AG: The circuits we race on are the circuits that can actually take us, because it’s not just good enough to have a ribbon of tarmac, you’ve got to have the infrastructure to take everything we bring with us. We have 3,000 competitors: teams, personnel, for a start, the infrastructure we bring along is huge. Anglesey is a good example. Anglesey is a great little circuit, fantastic piece of tarmac, you could never bring our circus to it, because you wouldn’t get in there for a start, you’d never have hotels, you’d never be able to get out there. It hasn’t got the infrastructure to host us. Yes, we’re always looking to go to venues that can afford to take us and I don’t mean afford in the financial terms, but being able to take us, but there isn’t any that we don’t go to. We go to all the circuits at the moment that have the capacity to take us. We used to go to Pembrey, we outgrew them in the early 90s, we don’t go to Cadwell Park, that’s too small and too narrow and not appropriate for our sort of racing. Where else don’t we go to? All the major circuits we race at.

But if someone builds a new circuit or someone improves a circuit to the point where it has the capacity to take us and our support races absolutely we’ll be there.

SA: Traditionally British F3, British GT have had the odd continental race, Spa or whatever. Has that never been a temptation?

AG: No, that’s just a vanity exercise for the drivers, it does nothing for the championship. If I took a round out of the UK and went to Spa, the drivers would love it because they get to drive around Spa. There’ll be three men and a dog watching it, it’ll cost everyone a fortune to go and do it and it won’t actually do anything for the BTCC and it’ll take a round out of the UK because I wouldn’t increase the amount of races. So that’s a vanity exercise. Our popularity is built on the huge amount of spectators and support we have and the accessibility we have with those spectators. Start going away offshore? It does nothing for me.

SA: I have to say it is very noticeable at BTCC events like nothing else in the UK, maybe the grand prix, all the spectators are wearing team apparel and sometimes they’re wearing apparel from several different teams different hats and coats and what have you. There is a real connection there isn’t there?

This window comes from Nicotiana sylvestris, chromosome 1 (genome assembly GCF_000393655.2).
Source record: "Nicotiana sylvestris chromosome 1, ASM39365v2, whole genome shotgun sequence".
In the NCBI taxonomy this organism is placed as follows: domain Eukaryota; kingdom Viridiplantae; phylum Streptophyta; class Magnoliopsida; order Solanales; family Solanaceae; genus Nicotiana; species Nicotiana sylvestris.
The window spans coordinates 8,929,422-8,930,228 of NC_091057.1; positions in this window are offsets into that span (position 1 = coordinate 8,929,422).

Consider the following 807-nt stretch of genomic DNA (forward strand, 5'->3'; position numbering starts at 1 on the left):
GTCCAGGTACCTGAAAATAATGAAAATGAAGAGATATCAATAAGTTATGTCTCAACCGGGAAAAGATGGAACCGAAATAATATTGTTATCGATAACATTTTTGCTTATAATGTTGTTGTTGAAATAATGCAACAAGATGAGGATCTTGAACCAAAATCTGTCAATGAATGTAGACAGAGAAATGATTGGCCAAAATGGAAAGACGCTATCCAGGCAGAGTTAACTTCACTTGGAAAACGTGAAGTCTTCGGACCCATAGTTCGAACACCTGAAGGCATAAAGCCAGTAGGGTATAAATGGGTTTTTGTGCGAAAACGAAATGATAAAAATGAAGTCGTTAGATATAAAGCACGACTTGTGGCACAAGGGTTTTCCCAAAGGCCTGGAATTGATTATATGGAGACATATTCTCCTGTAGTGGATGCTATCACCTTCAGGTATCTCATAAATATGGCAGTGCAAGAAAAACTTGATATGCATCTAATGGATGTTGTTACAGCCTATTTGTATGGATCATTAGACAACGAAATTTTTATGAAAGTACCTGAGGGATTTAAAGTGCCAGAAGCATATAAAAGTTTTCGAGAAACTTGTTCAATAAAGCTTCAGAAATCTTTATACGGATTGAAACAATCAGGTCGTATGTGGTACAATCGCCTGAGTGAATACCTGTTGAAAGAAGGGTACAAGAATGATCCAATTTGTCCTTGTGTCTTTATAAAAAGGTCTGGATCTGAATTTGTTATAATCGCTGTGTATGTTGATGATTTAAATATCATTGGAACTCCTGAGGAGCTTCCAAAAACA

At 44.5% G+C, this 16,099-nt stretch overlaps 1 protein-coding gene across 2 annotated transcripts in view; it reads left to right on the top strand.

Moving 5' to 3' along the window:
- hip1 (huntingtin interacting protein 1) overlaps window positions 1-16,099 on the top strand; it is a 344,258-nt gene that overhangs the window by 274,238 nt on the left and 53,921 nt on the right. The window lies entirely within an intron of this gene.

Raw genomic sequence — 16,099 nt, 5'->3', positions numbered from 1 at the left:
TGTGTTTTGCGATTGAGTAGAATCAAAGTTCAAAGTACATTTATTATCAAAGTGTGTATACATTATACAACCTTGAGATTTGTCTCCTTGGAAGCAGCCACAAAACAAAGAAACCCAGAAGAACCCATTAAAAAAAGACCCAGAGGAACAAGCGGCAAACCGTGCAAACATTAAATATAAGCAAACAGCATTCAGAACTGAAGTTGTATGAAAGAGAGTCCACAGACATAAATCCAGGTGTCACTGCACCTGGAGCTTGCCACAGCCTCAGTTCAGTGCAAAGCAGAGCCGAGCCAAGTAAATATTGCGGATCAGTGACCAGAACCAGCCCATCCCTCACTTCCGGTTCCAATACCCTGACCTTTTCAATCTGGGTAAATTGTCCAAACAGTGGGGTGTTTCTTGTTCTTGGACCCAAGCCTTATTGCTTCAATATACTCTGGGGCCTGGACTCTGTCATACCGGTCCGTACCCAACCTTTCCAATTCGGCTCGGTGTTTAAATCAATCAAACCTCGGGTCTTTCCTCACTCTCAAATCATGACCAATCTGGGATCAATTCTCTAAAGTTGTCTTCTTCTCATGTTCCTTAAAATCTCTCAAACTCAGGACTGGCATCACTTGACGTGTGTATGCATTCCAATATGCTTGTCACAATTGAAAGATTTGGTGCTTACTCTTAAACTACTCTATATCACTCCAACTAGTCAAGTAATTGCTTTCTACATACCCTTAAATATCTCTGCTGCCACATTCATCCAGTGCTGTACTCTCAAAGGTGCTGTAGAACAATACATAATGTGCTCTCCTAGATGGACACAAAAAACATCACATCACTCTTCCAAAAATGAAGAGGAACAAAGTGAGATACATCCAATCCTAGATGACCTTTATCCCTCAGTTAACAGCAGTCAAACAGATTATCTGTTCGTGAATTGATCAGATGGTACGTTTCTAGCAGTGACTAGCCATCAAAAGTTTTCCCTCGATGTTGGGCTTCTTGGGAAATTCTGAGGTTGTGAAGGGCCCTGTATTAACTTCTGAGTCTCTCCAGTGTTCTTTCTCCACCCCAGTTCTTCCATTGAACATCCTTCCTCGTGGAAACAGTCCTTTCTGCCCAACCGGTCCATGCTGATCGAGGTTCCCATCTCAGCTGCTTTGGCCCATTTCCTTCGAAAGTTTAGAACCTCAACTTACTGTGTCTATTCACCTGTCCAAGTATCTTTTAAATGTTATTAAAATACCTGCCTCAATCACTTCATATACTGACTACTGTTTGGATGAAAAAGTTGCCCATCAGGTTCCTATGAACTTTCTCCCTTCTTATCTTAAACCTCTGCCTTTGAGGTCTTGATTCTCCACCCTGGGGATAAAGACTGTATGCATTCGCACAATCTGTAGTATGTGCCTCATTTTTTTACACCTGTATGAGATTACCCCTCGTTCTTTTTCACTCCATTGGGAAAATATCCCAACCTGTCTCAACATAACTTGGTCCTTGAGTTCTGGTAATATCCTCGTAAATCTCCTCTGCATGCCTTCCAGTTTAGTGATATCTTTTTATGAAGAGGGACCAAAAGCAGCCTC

AG: Absolutely. Our spectator base is second to none in this country. Its miles ahead of anything else. This last year we had 380,000 spectators come to our races. That’s Premier League football numbers and when you’re looking at an average spectator number over a weekend of 30,000 plus… at the last round at Brands Hatch it was 45,000. That’s a Premier League football match. People don’t realise the amount of people that follow our racing. Why would I take our racing away from them? Because if I went and did a race in Belgium or something like that who would come over and watch it? No. It’s the British Touring Car Championship and that’s where it’ll stay.

EF: What about the idea of a street circuit? Is that really cost…

AG: I’ll be there in a heartbeat but someone has to build one and pay for it. That’s a problem we’ve always had in this country, there’s no lack of desire from us or anyone else to race on a street circuit but someone has to build it and the cost of doing it is enormous.

EF: I’m going to move on to one circuit in particular. Judging by this question it’s health and safety–wise a complete disaster. This is a circuit where Alan Hyde was stung three times by a wasp by giving podium interviews! This is from a fan who always attends the races at Snetterton, however he says the conditions there are always uncomfortably hot for spectators in July.

AG: Can you imagine how uncomfortably hot it is for the drivers and everyone else?!

EF: The reason I’m asking is the second part of the question. What chances are there we could get some Saturday night racing back which you obviously had in the late 1990s, which was great to watch but I think was very expensive?

AG: It was very expensive and it’s increasingly expensive. We started in the late 90s and it was very successful. The problem you have is with the increasing dreaded term health and safety. You have to light up so many areas now, so if you’ve got that many spectators you’ve got to light up the car parking and the pathways, it’s not just about lighting up some parts of the track. Every area where people are walking you have to light up, so all the camping areas, all the paddock… the cost of doing that is out of control.